Amos 1:5

5 I will break down the gate of Damascus; I will destroy the king who is ina the Valley of Avenband the one who holds the scepter in Beth Eden. The people of Aram will go into exile to Kir,” says the LORD.

Read Amos 1:5 Using Other Translations

I will break also the bar of Damascus, and cut off the inhabitant from the plain of Aven, and him that holdeth the sceptre from the house of Eden: and the people of Syria shall go into captivity unto Kir, saith the LORD.
I will break the gate-bar of Damascus, and cut off the inhabitants from the Valley of Aven, and him who holds the scepter from Beth-eden; and the people of Syria shall go into exile to Kir," says the LORD.
I will break down the gates of Damascus and slaughter the people in the valley of Aven. I will destroy the ruler in Beth-eden, and the people of Aram will go as captives to Kir,” says the LORD .

What does Amos 1:5 mean?

John Gill's Exposition of the Bible
Amos 1:5

I will break also the bar of Damascus
Or bars, the singular for the plural, by which the gates of the city were barred; and, being broken, the gates would be easily opened, and way made for the enemy to pass into the city and spoil it; or it may signify the whole strength and all the fortifications of it. So the Targum,

``I will break the strength of Damascus:''
and cut off the inhabitant from the plain of Aven;
or, "of an idol", as the Vulgate Latin version. It is thought to be some place where idols were worshipped by the Syrians; their gods were the gods of the valleys, which they denied the God of Israel to be, ( 1 Kings 20:23 ) . Mr. Maundrell F7 says, that near Damascus there is a plain still called the valley of Bocat, and which he thinks is the same with this Bicataven, as it is in the Hebrew text; and which lies between Libanus and Antilibanus, near to the city, of Heliopolis and the Septuagint and Arabic versions here call this valley the plain of On, which Theodoret interprets of an idol called On. Father Calmet F8 takes it to be the same with Heliopolis, now called Balbec, or Baalbeck, the valley of Baal; where was a famous temple dedicated to the sun, the magnificent remains whereof are still at this day visible. Balbec is mentioned by the Arabians as the wonder of Syria; and one of their lexicographers says it is three days' journey from Damascus, where are wonderful foundations, and magnificent vestiges of antiquity, and palaces with marble columns, such as in the whole world are nowhere else to be seen; and such of our European travellers as have visited it are so charmed with what they beheld there, that they are at a loss how to express their admiration. On the southwest of the town, which stands in a "delightful plain" on the west foot of Antilibanus, is a Heathen temple, with the remains of some other edifices, and, among the rest, of a magnificent palace F9: Some late travellers F11 into these parts tell us, that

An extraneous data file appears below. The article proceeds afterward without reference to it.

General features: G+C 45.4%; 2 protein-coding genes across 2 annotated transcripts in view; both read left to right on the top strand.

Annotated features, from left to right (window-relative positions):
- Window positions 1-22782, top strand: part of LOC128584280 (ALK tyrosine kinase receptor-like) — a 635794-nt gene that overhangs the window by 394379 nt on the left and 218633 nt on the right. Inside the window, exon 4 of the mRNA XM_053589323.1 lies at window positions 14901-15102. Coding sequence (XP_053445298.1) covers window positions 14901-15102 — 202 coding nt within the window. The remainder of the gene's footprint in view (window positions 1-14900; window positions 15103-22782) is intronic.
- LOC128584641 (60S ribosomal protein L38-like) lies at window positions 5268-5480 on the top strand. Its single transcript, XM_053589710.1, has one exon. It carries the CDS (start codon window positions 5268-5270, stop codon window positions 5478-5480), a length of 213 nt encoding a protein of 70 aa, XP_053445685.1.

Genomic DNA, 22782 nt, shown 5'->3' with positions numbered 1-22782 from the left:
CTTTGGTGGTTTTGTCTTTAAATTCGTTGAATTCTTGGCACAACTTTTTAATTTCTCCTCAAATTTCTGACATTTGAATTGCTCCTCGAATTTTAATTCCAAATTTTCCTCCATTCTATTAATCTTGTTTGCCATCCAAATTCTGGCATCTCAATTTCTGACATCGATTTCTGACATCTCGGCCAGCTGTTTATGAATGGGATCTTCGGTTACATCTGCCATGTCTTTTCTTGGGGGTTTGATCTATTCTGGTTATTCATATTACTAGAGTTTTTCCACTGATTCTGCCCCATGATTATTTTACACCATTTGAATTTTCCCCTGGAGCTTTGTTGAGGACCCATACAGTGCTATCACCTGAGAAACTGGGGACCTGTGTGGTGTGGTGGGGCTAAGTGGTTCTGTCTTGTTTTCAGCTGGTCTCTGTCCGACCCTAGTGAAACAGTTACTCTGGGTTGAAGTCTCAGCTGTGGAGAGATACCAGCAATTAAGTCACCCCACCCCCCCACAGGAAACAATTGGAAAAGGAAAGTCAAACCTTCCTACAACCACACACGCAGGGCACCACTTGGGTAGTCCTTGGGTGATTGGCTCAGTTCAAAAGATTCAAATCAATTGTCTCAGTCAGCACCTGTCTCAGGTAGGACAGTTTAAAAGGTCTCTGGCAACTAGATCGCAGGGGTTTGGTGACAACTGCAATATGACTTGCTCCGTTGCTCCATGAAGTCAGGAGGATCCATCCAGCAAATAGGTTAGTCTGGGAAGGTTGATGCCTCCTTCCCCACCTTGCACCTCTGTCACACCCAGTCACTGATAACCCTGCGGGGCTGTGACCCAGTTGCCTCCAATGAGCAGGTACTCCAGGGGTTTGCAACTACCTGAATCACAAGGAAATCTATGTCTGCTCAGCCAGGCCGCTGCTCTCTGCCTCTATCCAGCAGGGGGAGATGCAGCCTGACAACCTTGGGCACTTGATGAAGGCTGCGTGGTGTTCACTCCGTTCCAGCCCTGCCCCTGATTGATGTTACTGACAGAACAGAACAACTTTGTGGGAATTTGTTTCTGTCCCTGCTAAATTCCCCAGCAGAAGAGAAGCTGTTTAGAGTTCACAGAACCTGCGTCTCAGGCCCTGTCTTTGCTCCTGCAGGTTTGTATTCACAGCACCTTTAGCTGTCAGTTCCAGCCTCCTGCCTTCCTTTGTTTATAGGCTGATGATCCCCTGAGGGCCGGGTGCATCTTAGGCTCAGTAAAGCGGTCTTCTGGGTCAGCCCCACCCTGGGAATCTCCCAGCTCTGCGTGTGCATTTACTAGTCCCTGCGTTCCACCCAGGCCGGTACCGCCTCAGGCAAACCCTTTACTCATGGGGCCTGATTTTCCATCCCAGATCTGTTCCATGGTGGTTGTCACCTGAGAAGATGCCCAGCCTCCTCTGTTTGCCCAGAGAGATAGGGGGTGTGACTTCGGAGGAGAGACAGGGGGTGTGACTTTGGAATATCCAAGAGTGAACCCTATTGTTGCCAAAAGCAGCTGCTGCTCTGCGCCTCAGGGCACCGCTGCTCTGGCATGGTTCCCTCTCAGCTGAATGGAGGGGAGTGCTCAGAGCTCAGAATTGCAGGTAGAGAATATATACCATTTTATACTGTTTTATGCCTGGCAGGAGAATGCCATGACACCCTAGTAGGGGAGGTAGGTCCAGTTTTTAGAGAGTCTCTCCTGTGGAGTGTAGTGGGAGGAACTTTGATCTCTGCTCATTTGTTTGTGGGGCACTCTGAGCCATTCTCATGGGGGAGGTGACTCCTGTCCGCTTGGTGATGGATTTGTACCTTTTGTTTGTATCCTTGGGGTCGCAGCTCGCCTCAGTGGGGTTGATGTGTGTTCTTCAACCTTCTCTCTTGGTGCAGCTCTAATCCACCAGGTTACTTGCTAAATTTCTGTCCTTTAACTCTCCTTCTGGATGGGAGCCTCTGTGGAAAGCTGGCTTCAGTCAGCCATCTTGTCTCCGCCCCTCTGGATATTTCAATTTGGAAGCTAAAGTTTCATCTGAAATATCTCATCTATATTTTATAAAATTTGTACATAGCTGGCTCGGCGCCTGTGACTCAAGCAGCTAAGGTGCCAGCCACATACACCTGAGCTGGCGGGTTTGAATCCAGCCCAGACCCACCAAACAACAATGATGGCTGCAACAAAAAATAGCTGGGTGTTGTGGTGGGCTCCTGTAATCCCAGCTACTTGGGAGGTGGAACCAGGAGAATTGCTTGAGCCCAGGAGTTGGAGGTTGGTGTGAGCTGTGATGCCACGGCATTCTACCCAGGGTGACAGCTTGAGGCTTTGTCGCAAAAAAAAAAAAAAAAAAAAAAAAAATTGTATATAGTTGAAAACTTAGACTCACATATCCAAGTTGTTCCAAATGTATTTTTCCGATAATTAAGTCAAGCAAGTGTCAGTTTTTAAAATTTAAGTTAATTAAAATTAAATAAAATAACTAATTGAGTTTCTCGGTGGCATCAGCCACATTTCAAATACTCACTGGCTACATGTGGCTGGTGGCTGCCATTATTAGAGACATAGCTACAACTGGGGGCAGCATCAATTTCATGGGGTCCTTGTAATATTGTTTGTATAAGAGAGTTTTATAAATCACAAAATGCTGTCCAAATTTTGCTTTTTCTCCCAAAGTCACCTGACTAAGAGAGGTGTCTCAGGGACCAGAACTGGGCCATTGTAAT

``upon a rising ground near the northeast extremity of this "plain", and immediately under Antilibanus, is pleasantly situated the city of Balbec, between Tripoli of Syria, and Damascus, and about sixteen hours distant from each.----This plain of Bocat (they say) might by a little care be made one of the richest and most fertile spots in Syria; for it is more fertile than the celebrated vale of Damascus, and better watered than the rich plains of Esdraelon and Rama. In its present neglected state it produces grain, some good grapes, but very little wood.--It extends in length from Balbec almost to the sea; its direction is from northeast by north, to southwest by south; and its breadth from Libanus to Antilibanus is guessed to be in few places more than twelve miles, or less than six.''
It seems to be the same with Bicatlebanon, or the valley of Lebanon, ( Joshua 11:17 ) ; and with that which Strabo F12 calls the hollow plain; the breadth of which to the sea (he says) is twenty five miles, and the length from the sea to the midland is double that: and him that holdeth the sceptre from the house of Eden;
that is, the king from his pleasure house; or it may be understood of the name of some place in Syria, where the kings of it used sometimes to be, and had their palace there, called Betheden; and it seems there is still a place near Damascus, on Mount Libanus, called Eden, as the above traveller says; and Calmet F13 takes it to be the same that is here spoken of: and the people of Syria shall go into captivity unto Kir, saith the
which last clause is added for the certainty of it, and accordingly it was punctually fulfilled; for in the times of Rezin, which was about fifty years after this prophecy of Amos, though Kimchi says but twenty five, Tiglathpileser king of Assyria came up against Damascus, took it, and carried the people captive to Kir, ( 2 Kings 16:9 ) . The Targum and Vulgate Latin version call it Cyrene, which some understand of Cyrene in Egypt; see ( Acts 2:10 ) ; but this cannot be, since it was in the hands of the king of Assyria; but rather Kir in Media is meant; see ( Isaiah 22:6 ) ; which was under his dominion; and so Josephus says F14, that he carried captive the inhabitants of Damascus into Upper Media.

F7 Journey from Aleppo to Jerusalem, p. 119, 120. Ed. 7.
F8 Dictionary, in the word "Heliopolis".
F9 Universal History, vol. 2. p. 266.
F11 Authors of "The Ruins of Balbec".
F12 Geograph. l. 16. p. 519.
F13 Dictionary, in the word "Eden".
F14 Antiqu. l. 9. c. 12. sect. 3.
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